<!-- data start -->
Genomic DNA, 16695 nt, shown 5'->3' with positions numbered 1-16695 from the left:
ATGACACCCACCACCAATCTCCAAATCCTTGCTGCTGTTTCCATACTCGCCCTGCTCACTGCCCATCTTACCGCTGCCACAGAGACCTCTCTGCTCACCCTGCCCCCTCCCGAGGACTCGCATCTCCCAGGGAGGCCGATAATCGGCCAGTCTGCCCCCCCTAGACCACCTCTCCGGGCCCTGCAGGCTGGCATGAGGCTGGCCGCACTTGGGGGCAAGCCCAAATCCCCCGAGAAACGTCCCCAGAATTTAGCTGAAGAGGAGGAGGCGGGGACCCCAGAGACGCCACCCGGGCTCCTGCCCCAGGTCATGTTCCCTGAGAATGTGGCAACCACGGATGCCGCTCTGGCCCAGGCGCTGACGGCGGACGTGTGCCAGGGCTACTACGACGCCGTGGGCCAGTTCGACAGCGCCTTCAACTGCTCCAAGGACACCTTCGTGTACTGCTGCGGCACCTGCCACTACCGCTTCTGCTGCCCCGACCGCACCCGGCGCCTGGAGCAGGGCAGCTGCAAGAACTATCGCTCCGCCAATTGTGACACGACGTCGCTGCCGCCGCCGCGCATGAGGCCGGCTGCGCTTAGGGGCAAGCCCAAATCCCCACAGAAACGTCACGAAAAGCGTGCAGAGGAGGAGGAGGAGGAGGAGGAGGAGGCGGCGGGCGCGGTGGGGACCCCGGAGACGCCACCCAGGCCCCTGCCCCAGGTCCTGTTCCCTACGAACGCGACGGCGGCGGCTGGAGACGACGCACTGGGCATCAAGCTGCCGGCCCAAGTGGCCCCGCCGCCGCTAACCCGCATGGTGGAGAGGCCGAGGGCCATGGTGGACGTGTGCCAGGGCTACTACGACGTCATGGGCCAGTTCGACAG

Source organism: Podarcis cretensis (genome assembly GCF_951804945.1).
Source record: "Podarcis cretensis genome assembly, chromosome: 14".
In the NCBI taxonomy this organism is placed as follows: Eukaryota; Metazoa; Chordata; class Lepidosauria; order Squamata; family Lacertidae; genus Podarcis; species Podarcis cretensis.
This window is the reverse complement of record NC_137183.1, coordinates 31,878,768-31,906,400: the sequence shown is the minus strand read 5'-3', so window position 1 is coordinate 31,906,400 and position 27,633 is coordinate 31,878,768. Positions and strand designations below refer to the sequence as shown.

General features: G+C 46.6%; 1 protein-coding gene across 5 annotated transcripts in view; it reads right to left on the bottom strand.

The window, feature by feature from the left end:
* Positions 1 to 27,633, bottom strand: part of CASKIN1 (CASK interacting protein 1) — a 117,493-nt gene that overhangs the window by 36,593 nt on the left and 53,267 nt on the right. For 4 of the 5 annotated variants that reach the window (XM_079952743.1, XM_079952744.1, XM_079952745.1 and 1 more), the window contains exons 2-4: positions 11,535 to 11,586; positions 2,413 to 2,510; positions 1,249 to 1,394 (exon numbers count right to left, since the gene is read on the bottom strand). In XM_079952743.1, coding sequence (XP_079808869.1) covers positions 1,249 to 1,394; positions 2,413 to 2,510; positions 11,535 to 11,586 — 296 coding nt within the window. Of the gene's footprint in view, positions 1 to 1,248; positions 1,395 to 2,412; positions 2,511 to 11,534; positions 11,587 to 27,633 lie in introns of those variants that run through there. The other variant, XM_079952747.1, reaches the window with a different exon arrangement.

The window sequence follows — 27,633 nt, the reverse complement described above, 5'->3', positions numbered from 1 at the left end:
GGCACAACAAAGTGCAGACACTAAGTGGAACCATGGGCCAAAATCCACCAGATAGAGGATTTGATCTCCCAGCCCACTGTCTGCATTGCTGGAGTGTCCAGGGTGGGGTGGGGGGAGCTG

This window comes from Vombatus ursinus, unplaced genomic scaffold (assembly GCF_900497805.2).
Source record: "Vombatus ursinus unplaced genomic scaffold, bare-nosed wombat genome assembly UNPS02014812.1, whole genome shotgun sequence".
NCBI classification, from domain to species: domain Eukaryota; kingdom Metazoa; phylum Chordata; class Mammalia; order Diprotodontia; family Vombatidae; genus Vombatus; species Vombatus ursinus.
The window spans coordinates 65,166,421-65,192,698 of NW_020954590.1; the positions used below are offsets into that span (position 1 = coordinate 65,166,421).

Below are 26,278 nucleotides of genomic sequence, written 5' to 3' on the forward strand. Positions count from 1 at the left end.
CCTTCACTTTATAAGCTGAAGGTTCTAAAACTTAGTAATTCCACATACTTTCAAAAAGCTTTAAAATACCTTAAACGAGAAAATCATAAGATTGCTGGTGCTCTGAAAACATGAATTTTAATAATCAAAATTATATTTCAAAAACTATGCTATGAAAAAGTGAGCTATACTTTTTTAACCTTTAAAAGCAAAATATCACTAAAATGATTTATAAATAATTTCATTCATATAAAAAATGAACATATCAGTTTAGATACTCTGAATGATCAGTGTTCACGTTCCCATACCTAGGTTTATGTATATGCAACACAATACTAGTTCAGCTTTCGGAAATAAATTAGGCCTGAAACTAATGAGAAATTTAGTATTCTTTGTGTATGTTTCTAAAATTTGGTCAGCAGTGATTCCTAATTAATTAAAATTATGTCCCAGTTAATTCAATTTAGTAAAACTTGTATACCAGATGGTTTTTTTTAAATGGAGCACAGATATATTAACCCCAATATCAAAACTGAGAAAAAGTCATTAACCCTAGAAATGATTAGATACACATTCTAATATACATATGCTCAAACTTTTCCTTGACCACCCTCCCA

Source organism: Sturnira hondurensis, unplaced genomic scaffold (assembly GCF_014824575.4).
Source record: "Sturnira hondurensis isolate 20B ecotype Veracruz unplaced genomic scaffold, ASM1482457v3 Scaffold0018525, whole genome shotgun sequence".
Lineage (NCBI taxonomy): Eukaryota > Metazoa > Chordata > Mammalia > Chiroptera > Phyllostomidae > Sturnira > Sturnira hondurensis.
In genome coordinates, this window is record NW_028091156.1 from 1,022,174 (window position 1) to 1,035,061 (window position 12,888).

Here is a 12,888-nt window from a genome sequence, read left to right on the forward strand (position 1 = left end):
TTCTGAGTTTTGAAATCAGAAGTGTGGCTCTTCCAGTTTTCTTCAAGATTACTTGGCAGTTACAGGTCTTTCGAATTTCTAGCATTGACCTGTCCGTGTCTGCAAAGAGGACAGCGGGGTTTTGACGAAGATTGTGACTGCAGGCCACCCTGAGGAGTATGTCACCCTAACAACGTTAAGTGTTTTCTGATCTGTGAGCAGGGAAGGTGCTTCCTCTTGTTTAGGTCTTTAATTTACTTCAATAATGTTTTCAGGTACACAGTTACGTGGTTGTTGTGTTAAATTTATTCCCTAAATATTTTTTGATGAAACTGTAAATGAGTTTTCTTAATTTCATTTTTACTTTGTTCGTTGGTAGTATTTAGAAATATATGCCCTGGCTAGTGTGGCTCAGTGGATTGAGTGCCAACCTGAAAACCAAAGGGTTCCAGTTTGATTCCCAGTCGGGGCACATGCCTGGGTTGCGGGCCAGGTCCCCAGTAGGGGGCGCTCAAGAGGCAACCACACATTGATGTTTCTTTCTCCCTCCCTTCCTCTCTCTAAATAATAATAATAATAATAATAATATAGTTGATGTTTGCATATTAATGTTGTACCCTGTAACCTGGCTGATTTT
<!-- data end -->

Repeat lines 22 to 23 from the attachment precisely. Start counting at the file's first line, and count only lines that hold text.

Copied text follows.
Here is a 12,888-nt window from a genome sequence, read left to right on the forward strand (position 1 = left end):
TTCTGAGTTTTGAAATCAGAAGTGTGGCTCTTCCAGTTTTCTTCAAGATTACTTGGCAGTTACAGGTCTTTCGAATTTCTAGCATTGACCTGTCCGTGTCTGCAAAGAGGACAGCGGGGTTTTGACGAAGATTGTGACTGCAGGCCACCCTGAGGAGTATGTCACCCTAACAACGTTAAGTGTTTTCTGATCTGTGAGCAGGGAAGGTGCTTCCTCTTGTTTAGGTCTTTAATTTACTTCAATAATGTTTTCAGGTACACAGTTACGTGGTTGTTGTGTTAAATTTATTCCCTAAATATTTTTTGATGAAACTGTAAATGAGTTTTCTTAATTTCATTTTTACTTTGTTCGTTGGTAGTATTTAGAAATATATGCCCTGGCTAGTGTGGCTCAGTGGATTGAGTGCCAACCTGAAAACCAAAGGGTTCCAGTTTGATTCCCAGTCGGGGCACATGCCTGGGTTGCGGGCCAGGTCCCCAGTAGGGGGCGCTCAAGAGGCAACCACACATTGATGTTTCTTTCTCCCTCCCTTCCTCTCTCTAAATAATAATAATAATAATAATAATATAGTTGATGTTTGCATATTAATGTTGTACCCTGTAACCTGGCTGATTTT